5 Must Do’s for Every Hospitality Operator in 2015

When a new hospitality-related regulation is enacted, our organization is often the first call restaurant and bar owners make. Here is our top five list from this year.

1. Be Ready to Accept EMV Credit Cards by October 2015

Last year, president Obama signed the BuySecure Initiative which requires credit card companies to discontinue traditional magnetic strip credit cards in favor of EMV chip cards. The embedded chip is used to verify the credit card and a pin number (or in some cases a signature) to validate the cardholder.

In theory, this extra layer of security makes it more difficult for criminals to use counterfeit or stolen credit cards. It is imperative that restaurant owners be ready to accept the EMV cards by October 2015 because that is the month when liability shifts from the credit card issuer to the merchant in cases of fraud. Up until now, the law has stated that the credit card issuer (like Visa and Mastercard) is liable for any loss resulting from credit card fraud.

The liability shift in October 2015 will make merchants responsible for fraud resulting from a transaction at their establishment in which an EMV card was used and the merchant did not have a system in place to accept EMV payments. For restaurants, this means that if your POS payment system does not accept EMV payments, you could be held liable for thousands of dollars in fraudulent charges after October 1, 2015.

The National Restaurant Association conducted a webinar on the topic of EMV Credit Cards. Find the recorded webinar under the Events tab of their website, www.restaurant.org

2. Go Beyond Mobile Optimized – Your Website Should Be Responsively Designed

More than 70% of adults say they regularly use a smartphone or tablet, so understanding how your restaurant’s website will display on a variety of formats is critical. Having your site be “mobile friendly” or even “mobile-optimized” may no longer be enough.

A site based on responsible design is able to detect a specific browser type or device type and automatically orientate itself based on the screen size of the device. Look at your restaurant’s website on a computer, smart phone, and tablet and then invest with a website designer that knows how to make everything work together!

3. Don’t Make it Hard to Get Money – Adopt ApplePay™

ApplePay™ has been impacting the market since its release in October 2014, giving consumers with an iPhone 6 or 6 Plus the ability to quickly and easily pay with one touch. The growth of this payment system is inevitable as ApplePay uses a unique Device Account Number instead of an actual credit or debit card number so that information is never exposed.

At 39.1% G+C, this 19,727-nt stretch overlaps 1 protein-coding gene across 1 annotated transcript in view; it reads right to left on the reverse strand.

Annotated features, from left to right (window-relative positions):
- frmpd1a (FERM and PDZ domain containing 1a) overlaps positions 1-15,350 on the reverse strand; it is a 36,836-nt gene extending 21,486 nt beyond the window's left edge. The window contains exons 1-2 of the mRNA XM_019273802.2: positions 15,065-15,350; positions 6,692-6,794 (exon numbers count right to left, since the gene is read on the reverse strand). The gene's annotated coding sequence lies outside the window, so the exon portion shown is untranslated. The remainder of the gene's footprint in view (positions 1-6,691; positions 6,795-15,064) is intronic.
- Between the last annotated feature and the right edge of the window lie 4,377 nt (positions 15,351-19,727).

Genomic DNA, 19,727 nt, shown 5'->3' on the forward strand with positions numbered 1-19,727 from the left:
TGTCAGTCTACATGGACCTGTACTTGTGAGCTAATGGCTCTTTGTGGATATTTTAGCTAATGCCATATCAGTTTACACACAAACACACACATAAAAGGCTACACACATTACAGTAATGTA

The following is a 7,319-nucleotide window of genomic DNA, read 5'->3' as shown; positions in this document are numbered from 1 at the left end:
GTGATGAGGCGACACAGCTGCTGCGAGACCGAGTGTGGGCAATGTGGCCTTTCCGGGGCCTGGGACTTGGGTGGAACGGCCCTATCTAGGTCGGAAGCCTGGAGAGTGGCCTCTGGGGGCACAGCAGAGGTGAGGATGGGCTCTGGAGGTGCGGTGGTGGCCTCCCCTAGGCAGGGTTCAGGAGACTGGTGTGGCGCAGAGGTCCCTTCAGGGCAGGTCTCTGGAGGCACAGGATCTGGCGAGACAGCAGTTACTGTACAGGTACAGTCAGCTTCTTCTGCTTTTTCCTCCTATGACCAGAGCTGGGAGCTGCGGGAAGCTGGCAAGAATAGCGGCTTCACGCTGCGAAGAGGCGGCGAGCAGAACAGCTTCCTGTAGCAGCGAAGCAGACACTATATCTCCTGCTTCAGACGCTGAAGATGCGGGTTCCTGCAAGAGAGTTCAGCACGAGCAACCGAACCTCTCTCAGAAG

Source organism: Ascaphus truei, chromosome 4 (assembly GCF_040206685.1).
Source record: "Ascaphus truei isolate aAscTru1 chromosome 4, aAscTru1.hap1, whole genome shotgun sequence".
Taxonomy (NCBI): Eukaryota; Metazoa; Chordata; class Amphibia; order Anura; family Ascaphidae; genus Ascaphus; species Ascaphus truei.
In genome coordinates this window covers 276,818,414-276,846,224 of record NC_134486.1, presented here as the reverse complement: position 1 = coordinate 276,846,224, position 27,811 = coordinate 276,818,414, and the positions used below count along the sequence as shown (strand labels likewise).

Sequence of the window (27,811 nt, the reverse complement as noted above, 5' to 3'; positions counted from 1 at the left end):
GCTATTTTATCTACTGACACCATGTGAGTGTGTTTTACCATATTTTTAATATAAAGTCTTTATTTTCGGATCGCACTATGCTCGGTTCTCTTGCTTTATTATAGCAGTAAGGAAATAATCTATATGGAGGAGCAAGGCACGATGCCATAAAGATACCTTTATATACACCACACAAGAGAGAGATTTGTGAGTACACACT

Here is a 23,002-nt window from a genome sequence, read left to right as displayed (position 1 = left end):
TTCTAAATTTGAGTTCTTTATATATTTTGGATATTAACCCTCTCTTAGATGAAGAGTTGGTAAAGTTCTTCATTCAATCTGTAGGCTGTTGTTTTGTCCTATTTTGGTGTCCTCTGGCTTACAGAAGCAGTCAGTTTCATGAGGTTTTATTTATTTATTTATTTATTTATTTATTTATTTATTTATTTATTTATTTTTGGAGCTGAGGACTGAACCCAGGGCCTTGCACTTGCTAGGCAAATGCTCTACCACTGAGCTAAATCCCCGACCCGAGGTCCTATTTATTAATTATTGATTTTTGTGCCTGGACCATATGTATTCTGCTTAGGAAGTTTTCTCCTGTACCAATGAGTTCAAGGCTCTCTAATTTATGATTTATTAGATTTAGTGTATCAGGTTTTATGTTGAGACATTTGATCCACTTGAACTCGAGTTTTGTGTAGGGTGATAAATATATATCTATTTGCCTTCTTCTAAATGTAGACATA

When consumers use ApplePay to make a purchase, the Device Account Number, along with a transaction-specific dynamic security code, is used to process the payment and the debit or credit card numbers are kept out of the mix. If you have not yet started to accept ApplePay – 2015 is the year you should at least start to understand how to accept this new method of payment.

4. Music Sets the Mood But You Have to Pay the Price. Make Sure You’re Licensed

Whether a restaurant or bar is seeking to increase table turnover, provide a soothing ambiance, or liven a festive gathering, music plays a crucial role. No resource has greater value when it comes to establishing a desired mood for a particular restaurant or bar setting. It may have never occurred to you, but if your business makes any use of copyrighted music, you’re expected to pay royalties to a variety of musicians. Federal law requires this and you can be fined for noncompliance.

5. You May Not Have to Offer Coverage, But You Do Have to Inform Employees of ACA Exchange

For many restaurants, complying with the Affordable Care Act requirements feels like hitting a moving target. Your obligations to offer coverage, as well as any potential tax credits or penalties, vary according to the number of full time employees you have. However, there is one compliance rule that EVERY restaurant must follow.

You must inform EVERY new employee – full-time, part-time or seasonal – of your intent to either offer or not offer health insurance and let them know they have options on the healthcare exchange – within 14 days of hire. The Department of Labor has provided two sample notices which employers may use to comply with this regulation. One notice is for employers who do not offer a health care plan and the second for employers who offer a health care plan. Check their site at www.dol.gov.

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